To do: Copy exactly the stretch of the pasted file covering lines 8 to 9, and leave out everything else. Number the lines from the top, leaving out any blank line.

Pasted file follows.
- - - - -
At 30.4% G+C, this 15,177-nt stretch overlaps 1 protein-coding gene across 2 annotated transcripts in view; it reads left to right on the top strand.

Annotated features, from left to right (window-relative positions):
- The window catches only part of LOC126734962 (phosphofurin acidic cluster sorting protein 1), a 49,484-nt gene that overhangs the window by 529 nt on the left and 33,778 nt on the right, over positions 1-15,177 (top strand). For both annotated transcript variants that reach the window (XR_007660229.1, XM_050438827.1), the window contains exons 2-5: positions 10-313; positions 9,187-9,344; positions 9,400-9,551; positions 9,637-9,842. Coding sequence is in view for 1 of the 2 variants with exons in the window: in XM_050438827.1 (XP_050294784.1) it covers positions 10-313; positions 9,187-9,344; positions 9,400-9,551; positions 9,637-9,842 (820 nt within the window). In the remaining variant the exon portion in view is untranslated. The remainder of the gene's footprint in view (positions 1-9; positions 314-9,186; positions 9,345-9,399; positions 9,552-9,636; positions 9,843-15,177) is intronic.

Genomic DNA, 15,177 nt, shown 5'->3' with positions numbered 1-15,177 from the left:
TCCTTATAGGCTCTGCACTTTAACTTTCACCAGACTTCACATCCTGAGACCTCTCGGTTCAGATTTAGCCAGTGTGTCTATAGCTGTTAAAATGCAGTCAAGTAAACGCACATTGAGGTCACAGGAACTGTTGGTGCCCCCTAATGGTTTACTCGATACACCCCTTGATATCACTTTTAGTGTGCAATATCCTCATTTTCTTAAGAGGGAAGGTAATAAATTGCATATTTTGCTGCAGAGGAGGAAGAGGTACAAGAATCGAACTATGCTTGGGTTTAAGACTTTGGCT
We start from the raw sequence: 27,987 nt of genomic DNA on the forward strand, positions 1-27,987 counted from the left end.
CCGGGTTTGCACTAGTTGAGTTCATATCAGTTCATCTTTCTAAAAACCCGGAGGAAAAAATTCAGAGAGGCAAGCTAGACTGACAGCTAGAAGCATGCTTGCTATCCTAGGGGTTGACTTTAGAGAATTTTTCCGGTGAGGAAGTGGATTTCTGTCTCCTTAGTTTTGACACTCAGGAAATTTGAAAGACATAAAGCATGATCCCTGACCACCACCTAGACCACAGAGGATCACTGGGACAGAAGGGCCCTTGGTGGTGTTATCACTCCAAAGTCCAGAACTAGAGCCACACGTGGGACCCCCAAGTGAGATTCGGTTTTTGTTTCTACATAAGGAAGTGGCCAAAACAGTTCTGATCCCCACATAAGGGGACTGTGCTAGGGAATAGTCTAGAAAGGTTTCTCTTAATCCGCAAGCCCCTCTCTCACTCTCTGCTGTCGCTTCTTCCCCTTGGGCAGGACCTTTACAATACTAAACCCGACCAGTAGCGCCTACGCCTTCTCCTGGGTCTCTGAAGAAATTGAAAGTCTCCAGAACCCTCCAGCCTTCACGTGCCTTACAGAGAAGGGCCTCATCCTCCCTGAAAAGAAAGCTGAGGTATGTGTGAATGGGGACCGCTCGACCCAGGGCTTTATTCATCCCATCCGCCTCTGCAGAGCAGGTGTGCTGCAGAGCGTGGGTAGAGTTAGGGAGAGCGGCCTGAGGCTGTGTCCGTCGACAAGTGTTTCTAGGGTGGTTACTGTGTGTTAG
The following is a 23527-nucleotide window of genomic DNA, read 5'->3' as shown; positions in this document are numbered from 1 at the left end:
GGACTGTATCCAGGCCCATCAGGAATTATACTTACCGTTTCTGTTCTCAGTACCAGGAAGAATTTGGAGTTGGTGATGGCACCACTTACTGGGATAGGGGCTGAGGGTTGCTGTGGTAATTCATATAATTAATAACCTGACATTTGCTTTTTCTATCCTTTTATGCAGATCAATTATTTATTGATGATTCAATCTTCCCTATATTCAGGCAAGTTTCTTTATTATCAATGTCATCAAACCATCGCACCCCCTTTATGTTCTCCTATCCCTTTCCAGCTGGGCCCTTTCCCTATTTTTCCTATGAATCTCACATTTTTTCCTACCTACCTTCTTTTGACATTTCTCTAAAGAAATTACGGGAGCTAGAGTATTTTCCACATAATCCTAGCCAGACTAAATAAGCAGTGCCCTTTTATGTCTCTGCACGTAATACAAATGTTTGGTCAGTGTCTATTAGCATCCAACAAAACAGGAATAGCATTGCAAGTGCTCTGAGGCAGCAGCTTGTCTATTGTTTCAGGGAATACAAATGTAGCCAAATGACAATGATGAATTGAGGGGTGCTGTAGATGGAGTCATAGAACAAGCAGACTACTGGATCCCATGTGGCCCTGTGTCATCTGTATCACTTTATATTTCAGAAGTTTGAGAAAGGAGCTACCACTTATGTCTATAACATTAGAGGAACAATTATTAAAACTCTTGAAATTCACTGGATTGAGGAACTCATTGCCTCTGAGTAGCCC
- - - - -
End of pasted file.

The following is a 23527-nucleotide window of genomic DNA, read 5'->3' as shown; positions in this document are numbered from 1 at the left end:
GGACTGTATCCAGGCCCATCAGGAATTATACTTACCGTTTCTGTTCTCAGTACCAGGAAGAATTTGGAGTTGGTGATGGCACCACTTACTGGGATAGGGGCTGAGGGTTGCTGTGGTAATTCATATAATTAATAACCTGACATTTGCTTTTTCTATCCTTTTATGCAGATCAATTATTTATTGATGATTCAATCTTCCCTATATTCAGGCAAGTTTCTTTATTATCAATGTCATCAAACCATCGCACCCCCTTTATGTTCTCCTATCCCTTTCCAGCTGGGCCCTTTCCCTATTTTTCCTATGAATCTCACATTTTTTCCTACCTACCTTCTTTTGACATTTCTCTAAAGAAATTACGGGAGCTAGAGTATTTTCCACATAATCCTAGCCAGACTAAATAAGCAGTGCCCTTTTATGTCTCTGCACGTAATACAAATGTTTGGTCAGTGTCTATTAGCATCCAACAAAACAGGAATAGCATTGCAAGTGCTCTGAGGCAGCAGCTTGTCTATTGTTTCAGGGAATACAAATGTAGCCAAATGACAATGATGAATTGAGGGGTGCTGTAGATGGAGTCATAGAACAAGCAGACTACTGGATCCCATGTGGCCCTGTGTCATCTGTATCACTTTATATTTCAGAAGTTTGAGAAAGGAGCTACCACTTATGTCTATAACATTAGAGGAACAATTATTAAAACTCTTGAAATTCACTGGATTGAGGAACTCATTGCCTCTGAGTAGCCC